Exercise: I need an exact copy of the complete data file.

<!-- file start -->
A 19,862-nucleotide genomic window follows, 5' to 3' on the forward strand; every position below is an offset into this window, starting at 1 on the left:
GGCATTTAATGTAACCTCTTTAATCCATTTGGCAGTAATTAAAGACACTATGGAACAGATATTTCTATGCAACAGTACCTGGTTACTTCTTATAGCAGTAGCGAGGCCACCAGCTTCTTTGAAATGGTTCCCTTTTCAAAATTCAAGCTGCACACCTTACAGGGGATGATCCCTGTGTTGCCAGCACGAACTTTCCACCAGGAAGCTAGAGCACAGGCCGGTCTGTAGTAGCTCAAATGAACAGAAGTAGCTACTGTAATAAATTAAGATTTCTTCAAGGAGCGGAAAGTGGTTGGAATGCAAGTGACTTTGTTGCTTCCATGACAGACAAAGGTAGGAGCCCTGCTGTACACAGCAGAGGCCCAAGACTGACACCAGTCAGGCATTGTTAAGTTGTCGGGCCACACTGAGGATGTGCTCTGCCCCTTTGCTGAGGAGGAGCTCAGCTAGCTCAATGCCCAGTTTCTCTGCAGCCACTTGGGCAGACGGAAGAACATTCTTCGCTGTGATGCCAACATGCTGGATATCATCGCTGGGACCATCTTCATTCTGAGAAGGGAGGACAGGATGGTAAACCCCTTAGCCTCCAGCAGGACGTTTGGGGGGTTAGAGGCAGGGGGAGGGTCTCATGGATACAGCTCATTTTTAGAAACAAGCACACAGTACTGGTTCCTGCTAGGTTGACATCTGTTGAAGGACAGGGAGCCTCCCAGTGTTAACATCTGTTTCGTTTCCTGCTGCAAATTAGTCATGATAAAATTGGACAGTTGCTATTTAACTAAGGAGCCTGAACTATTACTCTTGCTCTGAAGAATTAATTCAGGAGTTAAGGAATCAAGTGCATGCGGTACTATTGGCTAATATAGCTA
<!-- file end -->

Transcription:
A 19,862-nucleotide genomic window follows, 5' to 3' on the forward strand; every position below is an offset into this window, starting at 1 on the left:
GGCATTTAATGTAACCTCTTTAATCCATTTGGCAGTAATTAAAGACACTATGGAACAGATATTTCTATGCAACAGTACCTGGTTACTTCTTATAGCAGTAGCGAGGCCACCAGCTTCTTTGAAATGGTTCCCTTTTCAAAATTCAAGCTGCACACCTTACAGGGGATGATCCCTGTGTTGCCAGCACGAACTTTCCACCAGGAAGCTAGAGCACAGGCCGGTCTGTAGTAGCTCAAATGAACAGAAGTAGCTACTGTAATAAATTAAGATTTCTTCAAGGAGCGGAAAGTGGTTGGAATGCAAGTGACTTTGTTGCTTCCATGACAGACAAAGGTAGGAGCCCTGCTGTACACAGCAGAGGCCCAAGACTGACACCAGTCAGGCATTGTTAAGTTGTCGGGCCACACTGAGGATGTGCTCTGCCCCTTTGCTGAGGAGGAGCTCAGCTAGCTCAATGCCCAGTTTCTCTGCAGCCACTTGGGCAGACGGAAGAACATTCTTCGCTGTGATGCCAACATGCTGGATATCATCGCTGGGACCATCTTCATTCTGAGAAGGGAGGACAGGATGGTAAACCCCTTAGCCTCCAGCAGGACGTTTGGGGGGTTAGAGGCAGGGGGAGGGTCTCATGGATACAGCTCATTTTTAGAAACAAGCACACAGTACTGGTTCCTGCTAGGTTGACATCTGTTGAAGGACAGGGAGCCTCCCAGTGTTAACATCTGTTTCGTTTCCTGCTGCAAATTAGTCATGATAAAATTGGACAGTTGCTATTTAACTAAGGAGCCTGAACTATTACTCTTGCTCTGAAGAATTAATTCAGGAGTTAAGGAATCAAGTGCATGCGGTACTATTGGCTAATATAGCTA